The embodiments of the invention in which an exclusive property or privilege is claimed are defined as follows:
1. In a gas turbine engine having a compressor delivering air at compressor discharge pressure to a combustor and a fuel control system including fuel valve means operative to meter fuel to said combustor in proportion to the magnitude of a control pressure and governor means connected to said fuel valve means operative in a first mode to regulate a supply of air at said compressor discharge pressure down to said control pressure and in a second mode to cause said control pressure to increase toward said compressor discharge pressure at a plurality of rates, the improvement comprising, valve means connected to said governor means operative independently of said governor means during said second mode to regulate said control pressure at a maximum pressure difference below said compressor discharge pressure, and feedback means connected to said valve means operative during said second mode to reduce said maximum pressure difference at a preselected rate so that said control pressure approaches said compressor discharge pressure at said preselected rate.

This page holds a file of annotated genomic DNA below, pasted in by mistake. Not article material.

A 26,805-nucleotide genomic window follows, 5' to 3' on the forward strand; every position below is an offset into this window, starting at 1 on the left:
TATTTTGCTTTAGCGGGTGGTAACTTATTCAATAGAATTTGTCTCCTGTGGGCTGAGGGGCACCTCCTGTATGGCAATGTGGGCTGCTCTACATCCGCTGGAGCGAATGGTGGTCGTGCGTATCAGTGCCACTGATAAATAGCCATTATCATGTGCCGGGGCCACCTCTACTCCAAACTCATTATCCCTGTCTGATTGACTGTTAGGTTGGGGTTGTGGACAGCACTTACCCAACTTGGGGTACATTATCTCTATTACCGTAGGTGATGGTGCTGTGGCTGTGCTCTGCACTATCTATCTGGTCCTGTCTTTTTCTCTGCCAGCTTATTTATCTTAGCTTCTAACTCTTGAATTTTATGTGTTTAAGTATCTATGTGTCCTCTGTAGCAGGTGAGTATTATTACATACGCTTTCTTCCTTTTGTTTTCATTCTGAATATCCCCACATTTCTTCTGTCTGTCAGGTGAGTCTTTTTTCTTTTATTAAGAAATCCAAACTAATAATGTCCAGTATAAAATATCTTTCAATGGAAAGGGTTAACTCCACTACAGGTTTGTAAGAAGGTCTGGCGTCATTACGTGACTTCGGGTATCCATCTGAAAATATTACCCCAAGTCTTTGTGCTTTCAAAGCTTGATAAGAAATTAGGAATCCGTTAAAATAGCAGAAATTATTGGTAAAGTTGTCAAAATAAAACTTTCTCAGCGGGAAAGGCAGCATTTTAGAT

2. In a gas turbine engine having a compressor delivering air at compressor discharge pressure to a combustor and a fuel control system including a fuel valve means operative to meter fuel to said combustor in proportion to the magnitude of a control pressure, means defining a control volume connected to said compressor, and governor means connected to said control volume operative in a first mode to regulate air therein from said compressor discharge pressure down to said control pressure and in a second mode to cause said control pressure to increase toward said compressor discharge pressure at a plurality of rates, the improvement comprising, a valve for exhausting said control volume independently of said governor means, a diaphragm connected to said valve and exposed on one side to said compressor discharge pressure and on the other side to said control pressure, bias means exerting a bias force on said diaphragm acting with said control pressure, said diaphragm being connected to said exhaust valve so that during said second mode said exhaust valve regulates said control pressure at a maximum pressure difference below said compressor discharge pressure proportional to the magnitude of said bias force, feedback means operative to exert a feedback force on said bias means in opposition to said bias force, and means operative to increase the magnitude of said feedback force- at a predetermined rate so that the net bias force on said diaphragm and said maximum pressure difference decrease at said preselected rate and said control pressure approaches said compressor discharge pressure at said preselected rate.